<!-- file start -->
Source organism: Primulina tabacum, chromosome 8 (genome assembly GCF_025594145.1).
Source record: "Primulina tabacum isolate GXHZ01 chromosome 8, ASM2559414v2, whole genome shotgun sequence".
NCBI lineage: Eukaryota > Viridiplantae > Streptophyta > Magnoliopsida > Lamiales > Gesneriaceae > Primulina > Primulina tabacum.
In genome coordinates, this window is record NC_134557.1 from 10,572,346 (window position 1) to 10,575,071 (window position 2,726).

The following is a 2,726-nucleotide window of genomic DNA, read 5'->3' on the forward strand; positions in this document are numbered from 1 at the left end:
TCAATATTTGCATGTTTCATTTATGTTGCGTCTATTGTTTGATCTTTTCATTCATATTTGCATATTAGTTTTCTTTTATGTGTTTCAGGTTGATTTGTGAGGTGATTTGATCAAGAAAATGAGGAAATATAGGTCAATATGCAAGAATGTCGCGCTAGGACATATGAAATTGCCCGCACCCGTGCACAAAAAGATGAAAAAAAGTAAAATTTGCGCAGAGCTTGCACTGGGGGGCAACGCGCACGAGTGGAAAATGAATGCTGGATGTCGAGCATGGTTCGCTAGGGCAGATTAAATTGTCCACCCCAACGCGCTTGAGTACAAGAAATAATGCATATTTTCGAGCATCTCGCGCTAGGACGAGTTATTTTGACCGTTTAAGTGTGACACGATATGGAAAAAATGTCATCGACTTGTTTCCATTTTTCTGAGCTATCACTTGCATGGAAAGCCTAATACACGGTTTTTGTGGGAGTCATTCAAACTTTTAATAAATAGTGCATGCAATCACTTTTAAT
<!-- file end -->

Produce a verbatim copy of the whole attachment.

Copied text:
Source organism: Primulina tabacum, chromosome 8 (genome assembly GCF_025594145.1).
Source record: "Primulina tabacum isolate GXHZ01 chromosome 8, ASM2559414v2, whole genome shotgun sequence".
NCBI lineage: Eukaryota > Viridiplantae > Streptophyta > Magnoliopsida > Lamiales > Gesneriaceae > Primulina > Primulina tabacum.
In genome coordinates, this window is record NC_134557.1 from 10,572,346 (window position 1) to 10,575,071 (window position 2,726).

The following is a 2,726-nucleotide window of genomic DNA, read 5'->3' on the forward strand; positions in this document are numbered from 1 at the left end:
TCAATATTTGCATGTTTCATTTATGTTGCGTCTATTGTTTGATCTTTTCATTCATATTTGCATATTAGTTTTCTTTTATGTGTTTCAGGTTGATTTGTGAGGTGATTTGATCAAGAAAATGAGGAAATATAGGTCAATATGCAAGAATGTCGCGCTAGGACATATGAAATTGCCCGCACCCGTGCACAAAAAGATGAAAAAAAGTAAAATTTGCGCAGAGCTTGCACTGGGGGGCAACGCGCACGAGTGGAAAATGAATGCTGGATGTCGAGCATGGTTCGCTAGGGCAGATTAAATTGTCCACCCCAACGCGCTTGAGTACAAGAAATAATGCATATTTTCGAGCATCTCGCGCTAGGACGAGTTATTTTGACCGTTTAAGTGTGACACGATATGGAAAAAATGTCATCGACTTGTTTCCATTTTTCTGAGCTATCACTTGCATGGAAAGCCTAATACACGGTTTTTGTGGGAGTCATTCAAACTTTTAATAAATAGTGCATGCAATCACTTTTAAT